- Jeff Bezos – founder of Amazon.com
- Jacqueline Bouvier Kennedy Onassis – former first lady (John F. Kennedy)
- Sean ‘P.Diddy’ Combs – singer
- Prince William and Prince Harry
- T. Berry Brazelton – pediatrician and author
- Julia Child – author, chef, TV cooking shows
- Elizabeth Berridge – actress
- Kami Cotler – actress
- Melissa and Sarah Gilbert – actors
- Gabriel Garcia Marquez – Nobel Prize winner for Literature
- Katherine Graham – ex-owner of the Washington Post
- Anne Frank – author, diarist from World War II
Connect the Dots
Now that you know a little bit about Maria Montessori. You’re probably wondering what it has to do with CopyHour.
It relates via a technique that Dr. Montessori used to help children learn to read and write language. Specifically sand paper letters.
Montessori Language Learning
In the fall of 1907, Dr. Montessori began experimenting with cursive letters cut out of sandpaper, moveable letters, and labeled picture cards.
The children would use the sandpaper letters to trace each letter as a way to integrate language into their minds.
This process was so effective kids as young as four and five learned to read and write far beyond others their age.
“The hands are the instruments of man’s intelligence.” – Dr. Montessori
Why it works
Though spoken language and written language are connected, they are also fundamentally different.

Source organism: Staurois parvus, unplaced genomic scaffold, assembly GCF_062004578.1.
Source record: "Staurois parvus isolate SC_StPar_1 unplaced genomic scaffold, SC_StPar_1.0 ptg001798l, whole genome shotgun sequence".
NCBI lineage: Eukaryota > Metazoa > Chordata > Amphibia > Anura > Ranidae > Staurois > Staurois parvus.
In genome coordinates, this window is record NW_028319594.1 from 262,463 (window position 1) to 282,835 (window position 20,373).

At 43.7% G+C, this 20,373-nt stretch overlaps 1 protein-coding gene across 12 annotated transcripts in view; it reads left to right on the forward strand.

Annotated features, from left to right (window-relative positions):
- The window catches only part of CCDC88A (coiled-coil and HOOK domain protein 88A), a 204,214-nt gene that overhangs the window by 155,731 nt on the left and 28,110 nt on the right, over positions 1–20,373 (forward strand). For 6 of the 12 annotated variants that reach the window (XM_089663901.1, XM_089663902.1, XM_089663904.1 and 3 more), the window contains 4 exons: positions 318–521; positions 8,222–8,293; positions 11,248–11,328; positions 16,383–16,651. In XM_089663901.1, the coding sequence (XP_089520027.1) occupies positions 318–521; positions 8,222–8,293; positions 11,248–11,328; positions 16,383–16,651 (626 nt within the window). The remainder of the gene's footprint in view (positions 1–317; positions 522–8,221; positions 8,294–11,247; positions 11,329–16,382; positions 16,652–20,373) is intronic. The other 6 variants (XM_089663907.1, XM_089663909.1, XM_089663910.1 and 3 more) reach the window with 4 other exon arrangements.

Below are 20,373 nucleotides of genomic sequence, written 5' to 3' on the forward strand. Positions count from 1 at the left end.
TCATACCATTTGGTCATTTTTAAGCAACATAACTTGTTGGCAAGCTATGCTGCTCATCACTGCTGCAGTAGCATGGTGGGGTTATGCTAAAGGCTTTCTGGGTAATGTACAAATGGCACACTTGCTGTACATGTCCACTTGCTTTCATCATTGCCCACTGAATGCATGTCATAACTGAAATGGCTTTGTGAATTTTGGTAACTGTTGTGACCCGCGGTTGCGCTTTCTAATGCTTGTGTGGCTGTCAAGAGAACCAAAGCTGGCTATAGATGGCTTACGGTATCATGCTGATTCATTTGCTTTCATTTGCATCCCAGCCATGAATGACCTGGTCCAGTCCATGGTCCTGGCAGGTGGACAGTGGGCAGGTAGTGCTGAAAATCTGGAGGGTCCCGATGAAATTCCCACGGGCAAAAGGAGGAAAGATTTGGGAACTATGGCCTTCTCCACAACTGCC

Spoken language is learned by human interaction, but reading and writing must be learned intentionally.
Studies have revealed that when we first learn to read we use two distinct parts of the brain. One part takes the letters and turns them into sounds. Then another part takes the sounds and turns them into words.
This is why young children often read slowly sounding out each letter as they go along.
Eventually a third part of the brain takes over that begins to recognize meaning in whole words. When this happens the ability to read accelerates quickly.
Write First and Ask Questions Later
What Dr. Montessori discovered is that writing actually precedes reading. For a child to write they only need to turn sounds into letters.
Which is much less complicated then breaking the letters apart into sounds. And then translating those sounds into words.
By teaching children to write first using kinetic exercises she improved their ability to process complex information and thus accelerated their ability to read and write.
The theory behind CopyHour functions in very much the same way.
When we read great copy, we know it’s great, but we don’t understand why. One reason is that much like children learning to read, we break apart the ideas slowly and clumsily.
But the CopyHour technique forces us to write these ideas out before we read them. As we write them out, we see how the ideas are put together.
By recreating the process of each line, we see each piece without having to understand the whole. As each piece becomes clear, we are able to learn how to use those pieces to construct new brilliant pieces of copy.